Hotel bookings do not normally include transportation from
the airport. However, if you have a prearranged hotel booking
that includes an airport transfer, you should leave the Buffer
Hall via the exit market Hotel Transport and look for the
hotel representative waiting outside to meet you. You do not
have to pay the driver as the charge will be included on your
Most restaurants add a 10 per cent service charge but an additional
5 per cent may be given, where deserved. When a service charge
is not automatic, 10 per cent is acceptable. Small tips may
also be given to taxi drivers, bellboys, doormen and washroom
A baggage storage service is available in the departure hall
and the arrival hall. Other services include a bank, moneychangers,
gift shops, duty-free shops, snack bars, restaurants, payhones,
a police station, post office, a HK Telecom International
Ltd. Office, HKTA Information Centers and private reception
Hong Kong Dollar (HK$) = 100 cents. Notes are in denominations
of HK$1000, 500, 100, 50, 20 and 10. Coins are in denominations
of HK$10, 5, 2 and 1, and 50, 20 and 10 cents.
MasterCard, American Express, Diners Club and Visa are widely
accepted. Check with your credit card company for details
of merchant acceptability and other services which may be
Accepted almost everywhere. To avoid additional exchange rate
charges, travelers are advised to take travelers cheques in
Pound Sterling or US Dollars.
Hours are from 0900-1630 Monday to Friday, 0900-1230 Saturday.
The following goods may be imported into Hong Kong without
incurring customs duty.
200 cigarettes or 50 cigars or 250g of tobacco, 1 liter bottle
of wine or spirits, 60ml of perfume and 250ml of eau de toilette.
If you arrive from Macau, duty-free imports for Macau residents
are limited to half the above cigarette, cigar and tobacco
allowance. The import of animals is strictly controlled.
Prohibited items are firearms, narcotics, copyright-infringed
goods, endangered species and products deriving from them.
Passports and Visas
All visitors are required to hold a valid passport, that must
be valid for at least 1 month after the period of intended
visit required by all.
Visas are not required for Commonwealth citizens, citizens
of most European countries and U.S. citizens for stay less
than 90 days. UK citizens can stay 6 months.
For more information on visas to Hong Kong, visit its Immigration's
Department website at
By Air: Major international airlines such as Cathay
Pacific, Singapore Airlines, Malaysia Airlines and Qantas
Airways serve Hong Kong.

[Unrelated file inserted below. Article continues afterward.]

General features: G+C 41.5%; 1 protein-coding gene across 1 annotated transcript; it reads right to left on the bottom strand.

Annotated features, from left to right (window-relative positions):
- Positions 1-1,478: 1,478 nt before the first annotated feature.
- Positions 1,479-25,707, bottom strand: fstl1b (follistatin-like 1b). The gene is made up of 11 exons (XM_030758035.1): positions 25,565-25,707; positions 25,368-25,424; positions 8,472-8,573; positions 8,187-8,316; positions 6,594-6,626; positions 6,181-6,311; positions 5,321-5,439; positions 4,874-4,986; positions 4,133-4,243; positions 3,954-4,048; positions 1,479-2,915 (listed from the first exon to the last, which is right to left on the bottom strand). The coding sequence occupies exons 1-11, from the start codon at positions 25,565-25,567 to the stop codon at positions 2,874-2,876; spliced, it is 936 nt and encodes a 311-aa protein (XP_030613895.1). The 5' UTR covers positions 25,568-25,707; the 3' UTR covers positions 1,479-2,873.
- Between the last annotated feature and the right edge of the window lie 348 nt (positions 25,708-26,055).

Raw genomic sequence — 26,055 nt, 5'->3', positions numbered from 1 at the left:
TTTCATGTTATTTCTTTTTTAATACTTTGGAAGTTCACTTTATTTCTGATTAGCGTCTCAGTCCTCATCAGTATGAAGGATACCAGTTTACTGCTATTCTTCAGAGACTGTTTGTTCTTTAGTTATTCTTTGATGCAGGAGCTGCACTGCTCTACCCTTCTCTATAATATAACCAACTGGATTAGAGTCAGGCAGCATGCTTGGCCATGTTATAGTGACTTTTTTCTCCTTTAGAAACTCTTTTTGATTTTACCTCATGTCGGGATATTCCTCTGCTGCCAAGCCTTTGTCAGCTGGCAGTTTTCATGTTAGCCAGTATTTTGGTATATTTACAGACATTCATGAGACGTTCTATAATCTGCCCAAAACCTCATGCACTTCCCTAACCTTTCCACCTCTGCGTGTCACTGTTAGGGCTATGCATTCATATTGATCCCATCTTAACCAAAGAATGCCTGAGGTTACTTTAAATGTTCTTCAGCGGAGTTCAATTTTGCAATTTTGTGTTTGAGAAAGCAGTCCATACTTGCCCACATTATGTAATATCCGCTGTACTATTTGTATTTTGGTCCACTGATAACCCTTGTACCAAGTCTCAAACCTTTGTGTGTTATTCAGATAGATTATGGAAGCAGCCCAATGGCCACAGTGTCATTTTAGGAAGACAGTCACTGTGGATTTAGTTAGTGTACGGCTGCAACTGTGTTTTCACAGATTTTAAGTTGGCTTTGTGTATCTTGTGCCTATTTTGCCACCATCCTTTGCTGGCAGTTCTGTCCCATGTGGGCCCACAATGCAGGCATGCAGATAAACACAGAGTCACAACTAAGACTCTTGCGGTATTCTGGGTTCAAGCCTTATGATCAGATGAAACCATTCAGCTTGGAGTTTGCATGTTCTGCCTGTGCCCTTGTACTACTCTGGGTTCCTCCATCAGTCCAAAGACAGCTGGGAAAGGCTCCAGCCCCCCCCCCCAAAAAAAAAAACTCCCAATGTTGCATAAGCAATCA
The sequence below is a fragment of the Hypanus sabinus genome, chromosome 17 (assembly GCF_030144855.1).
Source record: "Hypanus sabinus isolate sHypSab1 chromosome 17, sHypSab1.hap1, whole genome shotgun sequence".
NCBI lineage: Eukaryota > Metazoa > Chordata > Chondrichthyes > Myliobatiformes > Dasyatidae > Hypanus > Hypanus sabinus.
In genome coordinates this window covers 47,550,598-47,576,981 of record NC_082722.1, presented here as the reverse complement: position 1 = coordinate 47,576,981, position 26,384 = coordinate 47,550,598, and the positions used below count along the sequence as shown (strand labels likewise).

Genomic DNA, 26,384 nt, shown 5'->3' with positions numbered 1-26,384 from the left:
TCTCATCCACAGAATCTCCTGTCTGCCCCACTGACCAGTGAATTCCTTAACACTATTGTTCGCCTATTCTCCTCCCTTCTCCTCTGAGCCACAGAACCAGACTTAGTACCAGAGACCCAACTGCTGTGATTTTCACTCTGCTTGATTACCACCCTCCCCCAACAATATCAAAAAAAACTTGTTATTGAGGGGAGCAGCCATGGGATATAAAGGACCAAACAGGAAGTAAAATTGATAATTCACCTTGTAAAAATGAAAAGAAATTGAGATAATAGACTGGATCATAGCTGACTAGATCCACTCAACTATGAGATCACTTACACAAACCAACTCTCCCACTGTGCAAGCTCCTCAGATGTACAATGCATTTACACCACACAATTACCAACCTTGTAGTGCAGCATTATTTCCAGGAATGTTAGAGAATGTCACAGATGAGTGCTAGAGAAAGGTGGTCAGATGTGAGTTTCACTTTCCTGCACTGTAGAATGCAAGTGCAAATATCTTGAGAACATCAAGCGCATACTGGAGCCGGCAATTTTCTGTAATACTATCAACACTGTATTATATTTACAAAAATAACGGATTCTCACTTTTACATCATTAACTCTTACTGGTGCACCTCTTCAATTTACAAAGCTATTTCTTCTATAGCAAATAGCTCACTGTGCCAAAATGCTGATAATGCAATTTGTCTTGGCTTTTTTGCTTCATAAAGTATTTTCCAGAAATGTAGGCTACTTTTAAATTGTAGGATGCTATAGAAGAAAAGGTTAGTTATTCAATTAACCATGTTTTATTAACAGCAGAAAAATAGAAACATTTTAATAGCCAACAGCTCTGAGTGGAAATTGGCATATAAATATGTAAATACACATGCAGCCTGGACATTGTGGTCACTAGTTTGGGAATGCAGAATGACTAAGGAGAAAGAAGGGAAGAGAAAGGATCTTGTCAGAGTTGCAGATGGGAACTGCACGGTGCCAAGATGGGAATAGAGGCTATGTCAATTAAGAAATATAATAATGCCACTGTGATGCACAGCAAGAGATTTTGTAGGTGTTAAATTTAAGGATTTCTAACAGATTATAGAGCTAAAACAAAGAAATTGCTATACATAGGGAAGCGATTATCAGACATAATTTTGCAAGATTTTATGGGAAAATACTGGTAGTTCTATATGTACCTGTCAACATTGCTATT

By Sea: Lines serving the port of Hong Kong are as
follows: Norwegian America, Royal Viking, CTC, Sitmar and
Lindblad Travel. Hovercrafts link Hong Kong with China; there
are also a number of ships sailing to major Chinese ports,
although these are less frequent. Enquire locally for details.
By Rail: The Kowloon-Canton Railway KCR) operates
a service jointly with Chinese Railways from Kowloon to Canton
(Guanzhou), four times a day. There are also services from
Hong Kong to Foshan and Changping. Restaurant cars are only
available if travelling first class. Local KCR trains run
regularly (every 5㪢 minutes) to Lo Wu, the last stop
before the Chinese border.
It is possible to then cross the border to Shenzhen, the
first city in China over the border. To go as far as Lo Wu,
it is necessary to hold a visa for China, otherwise it is
only possible to get to Sheung Shui. Children under 3 travel
free. Children aged 3 an below pay half.
By Ferry: You cannot miss taking a ride on the Star
Ferry between Kowloon and Hong Kong Island. The views of the
island are superb, particularly at dusk when the lights begin
to twinkle through the humidity and the spray. You'll also
get a feel for the frenetic pace of life on Hong Kong's waterways
with ferries, junks, hydrofoils and larger ships looming up
from all directions. You can ride upper deck ($1.80) or lower
deck ($1.50) on the ferry, though in many ways the views from
the lower deck are better, where you are only just above water
level and in the thick of it all. Ferries run every few minutes
between Tsimshatsui and Central (a 7-minute ride; daily 6.30am-11.30pm),
and between Tsimshatsui and Wanchai. There are also similarly
cheap and fun ferry crossings between Hung Hom and Central,
and between Jordan Road (in Kowloon) and Central.
In addition, a large array of other boats run between Hong
Kong and the outlying islands, most of which use the piers
immediately north of Exchange Square.
By MTR: The Mass Transit Railway (MTR), Hong Kong's
underground train system, has four lines and provides cross-harbour
transport. It is more expensive than the ferry, but quicker,
particularly for those travelling further into Kowloon than
Tsimshatsui. Good for value is the MTR Tourist Ticket. You
get a map and souvenir ticket included in the price and the
ticket is valid for a few journeys.
Minibuses: These can pick up passengers and stop on
request except at regular bus stops and other restricted areas.
Trams: Only available on Hong Kong Island. Peak Tram
on the Island is a cable tramway to the upper terminus on
Victoria Peak, 400m (1300ft) high.
Taxis: Plentiful in Hong Kong and Kowloon. There is
an extra charge for the Cross Harbour Tunnel. Red taxis serve
Hong Kong Island and Kowloon, green ones the New Territories,
and blue ones Lantau Island.
Rickshaws: Gradually disappearing and are now purely
a tourist attraction. It is advisable to agree the fare in
Car hire: Traffic drives on the left. A wide
selection of self-drive and chauffeur-driven cars are available,
although car hire is not that popular in Hong Kong.
Charges are made for all services and treatment. All visitors
are advised to take out private health insurance. Hotels have
a list of government-accredited doctors. And first-class medicine
is practised. Excellent dental care is also available.